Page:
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According to the “Mental Health of Children and Young People in England, 2017”, published by NHS Digital, one in eight (12.8%) of children and young people aged between five and 19, surveyed in England in 2017, had a mental disorder.

We need to be clear, the development of mindfulness strategies will not make stress in our lives disappear or cure the pressures in our lives.  However, it will give us the tools that we can access to find a moment of calm that allows us to react more positively to the stresses we face. 

Giving these tools to our children gives our children a chance to cope with life and take control of their emotions.

Art, the creation and appreciation, is something that gives many people moments of mindfulness.  Helping children to practice Mindful Appreciation of Art places another tool in their Positive Mental Health Tool Kit.

Mindful Appreciation of Art in the Classroom- How to Guide

-Select a piece of art.  It can be a drawing, painting, photograph or sculpture.  It can be a picture of a piece of art or it can be the actual piece of art.

-Play a selection of meditation music for the length of time you want the children to meditate. Usually this is one minute per year of age, ie 6 years old= 6 minutes

-Children are to sit or stand comfortably and take three deep belly breaths.

-They are to look at the artwork, focusing on the centre of the design while still breathing at a steady rate.

-Gently guide the children in a soft voice, letting them know it is ok for their gaze to wonder to other parts of the art, noticing the designs, colours and ways the lines meet each other. As the meditation comes towards the end, encourage them to focus back on the centre.

-In the last 30 seconds of the meditation, have the children close their eyes and get them to recreated the design in their mind, continuing even, steady breaths.

-Complete the meditation with three deep mindful belly breaths

Note:  Once taught,  you can use this strategy when you actually go to an art museum.

Find more mindfulness strategies can be found in the books:

100 Ideas for Primary Teachers: Mindfulness In The Classroom,  

50 Fantastic Ideas for Mindfulness or on www.educationsvoice.wordpress.com

New School Year Mindfulness “To Do List”

My school year started this week. For many in education, this week brings back a whole host of stress and anxiety. Some of it is self inflicted as we understand our awesome duty of care for the children in our schools. Some is inflicted by government demands, the sudden and rapid changes we face, extreme accountability and funding crisis.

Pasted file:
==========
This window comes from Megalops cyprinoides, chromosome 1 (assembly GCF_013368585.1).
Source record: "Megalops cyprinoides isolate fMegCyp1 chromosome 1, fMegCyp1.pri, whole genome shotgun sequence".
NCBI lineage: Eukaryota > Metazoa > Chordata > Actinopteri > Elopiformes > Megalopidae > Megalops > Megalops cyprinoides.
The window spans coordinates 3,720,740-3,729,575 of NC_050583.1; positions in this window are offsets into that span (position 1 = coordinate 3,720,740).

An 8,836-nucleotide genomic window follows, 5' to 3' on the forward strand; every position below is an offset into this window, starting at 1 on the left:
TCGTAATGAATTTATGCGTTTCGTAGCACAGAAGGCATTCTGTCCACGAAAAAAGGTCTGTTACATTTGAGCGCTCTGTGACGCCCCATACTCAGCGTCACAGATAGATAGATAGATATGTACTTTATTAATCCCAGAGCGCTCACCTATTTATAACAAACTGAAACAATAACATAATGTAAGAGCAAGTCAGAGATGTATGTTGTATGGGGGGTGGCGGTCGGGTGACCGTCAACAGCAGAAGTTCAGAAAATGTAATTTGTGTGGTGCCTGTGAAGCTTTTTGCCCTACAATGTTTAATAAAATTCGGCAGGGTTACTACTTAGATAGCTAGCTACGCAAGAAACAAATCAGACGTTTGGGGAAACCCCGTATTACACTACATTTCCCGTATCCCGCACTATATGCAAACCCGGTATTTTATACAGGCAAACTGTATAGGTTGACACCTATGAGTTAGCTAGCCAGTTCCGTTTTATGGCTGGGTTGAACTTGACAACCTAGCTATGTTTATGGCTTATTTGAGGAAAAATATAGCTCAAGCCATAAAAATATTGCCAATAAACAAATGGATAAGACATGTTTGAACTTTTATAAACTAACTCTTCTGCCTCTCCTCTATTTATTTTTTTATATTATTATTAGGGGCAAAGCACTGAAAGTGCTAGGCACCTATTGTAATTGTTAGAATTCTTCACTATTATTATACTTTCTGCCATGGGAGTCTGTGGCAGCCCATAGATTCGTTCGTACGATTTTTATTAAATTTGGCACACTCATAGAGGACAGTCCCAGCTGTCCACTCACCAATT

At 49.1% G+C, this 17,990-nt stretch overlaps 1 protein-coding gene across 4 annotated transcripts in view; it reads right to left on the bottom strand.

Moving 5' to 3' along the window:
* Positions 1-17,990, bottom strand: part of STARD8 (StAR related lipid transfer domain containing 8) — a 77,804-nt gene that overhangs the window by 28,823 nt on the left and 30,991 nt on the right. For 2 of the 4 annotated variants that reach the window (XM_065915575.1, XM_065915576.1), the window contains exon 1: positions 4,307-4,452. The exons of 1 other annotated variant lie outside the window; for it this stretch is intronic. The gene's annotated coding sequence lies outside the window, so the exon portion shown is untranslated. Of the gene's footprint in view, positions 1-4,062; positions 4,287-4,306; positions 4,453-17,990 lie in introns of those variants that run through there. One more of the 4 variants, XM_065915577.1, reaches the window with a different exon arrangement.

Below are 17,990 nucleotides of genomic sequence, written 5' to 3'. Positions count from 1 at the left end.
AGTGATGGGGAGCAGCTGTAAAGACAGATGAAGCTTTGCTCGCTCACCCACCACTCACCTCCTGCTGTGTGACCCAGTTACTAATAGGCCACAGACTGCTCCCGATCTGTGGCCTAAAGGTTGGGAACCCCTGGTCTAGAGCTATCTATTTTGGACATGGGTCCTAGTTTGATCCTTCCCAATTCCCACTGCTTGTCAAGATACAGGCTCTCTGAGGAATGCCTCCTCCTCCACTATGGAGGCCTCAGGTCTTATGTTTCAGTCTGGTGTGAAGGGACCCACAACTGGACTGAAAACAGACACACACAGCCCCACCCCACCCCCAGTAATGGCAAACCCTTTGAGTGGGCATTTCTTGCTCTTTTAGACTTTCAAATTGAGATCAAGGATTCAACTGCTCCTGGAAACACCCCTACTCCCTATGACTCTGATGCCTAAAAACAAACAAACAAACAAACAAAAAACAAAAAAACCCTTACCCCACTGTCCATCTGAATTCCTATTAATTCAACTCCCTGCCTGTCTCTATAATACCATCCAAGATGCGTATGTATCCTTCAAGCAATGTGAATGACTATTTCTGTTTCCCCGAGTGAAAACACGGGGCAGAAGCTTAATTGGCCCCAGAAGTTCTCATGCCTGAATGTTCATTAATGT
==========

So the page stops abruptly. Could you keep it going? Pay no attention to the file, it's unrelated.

How we tackle the year is important for both our own emotional well-being and the emotional well-being of our children. We can minimise some of our stresses. However, we need to accept that their will always be stress and, for a successful school year, we need to take control.

Learning to take several mindful moments during every day gives our minds periods of time during the day to recuperate. It allows us to be more considerate of our actions rather than those actions becoming unmindful reactions.

Stress, good and bad, is a part of life. It is part of the human condition. The key to a calmer, more peaceful life is how we react to these stresses.

It doesn’t take a lot of time to be mindful, it just takes practice and, sometimes, a few reminders. That is why I have come up with a Mindfulness To Do List that encompasses many different aspects of mindfulness.

–  Take one minute , close your eyes and breathe deeply. Do this several times a day.

– Observe your thoughts & feelings without judgement.

– Focus on the present moment and note one specific detail.

– Think of five things that you are thankful for in your life.

Make several copies of the photo reminder at the top of this post and place them in prominent places as your reminder to be mindful. Then ensure that you tick off ALL the things on the list EVERY day.

Remember, the most important step in educating children in developing their own mindfulness skills, is to be a model of mindfulness.

“You can’t stop the waves, but you can learn to surf.”

– Jon Kabat-Zinn

Find more mindfulness strategies can be found in 100 Ideas for Primary Teachers: Mindfulness In The Classroom, 50 Fantastic Ideas for Mindfulness or on www.educationsvoice.wordpress.com

#MindfulFocusChallenge- Day 7: The Movie Exercise

It is good for us to take more than a few minutes to break away from everyday life and movies are a good way to do this. I always find it relaxing to cuddle up on the sofa and turn on one of my favourite movies. Today, our mindful focus exercise is just that!

⁃ Seat yourself in a comfortable position with your favourite comfort items.

⁃ Select either a favourite movie or a new one you have been waiting to watch.

⁃ Take two deep, Mindful breaths and turn it on.

⁃ While watching a movie, pay attention to how you get engrossed in the movie.

⁃ Observe closely what emotions does that movie bring out in you and take a note of it.

⁃ Once the movie is over, take a few minutes to reflect on the movie and the emotions.

⁃ End with a few deep mindful breaths and proceed with your day.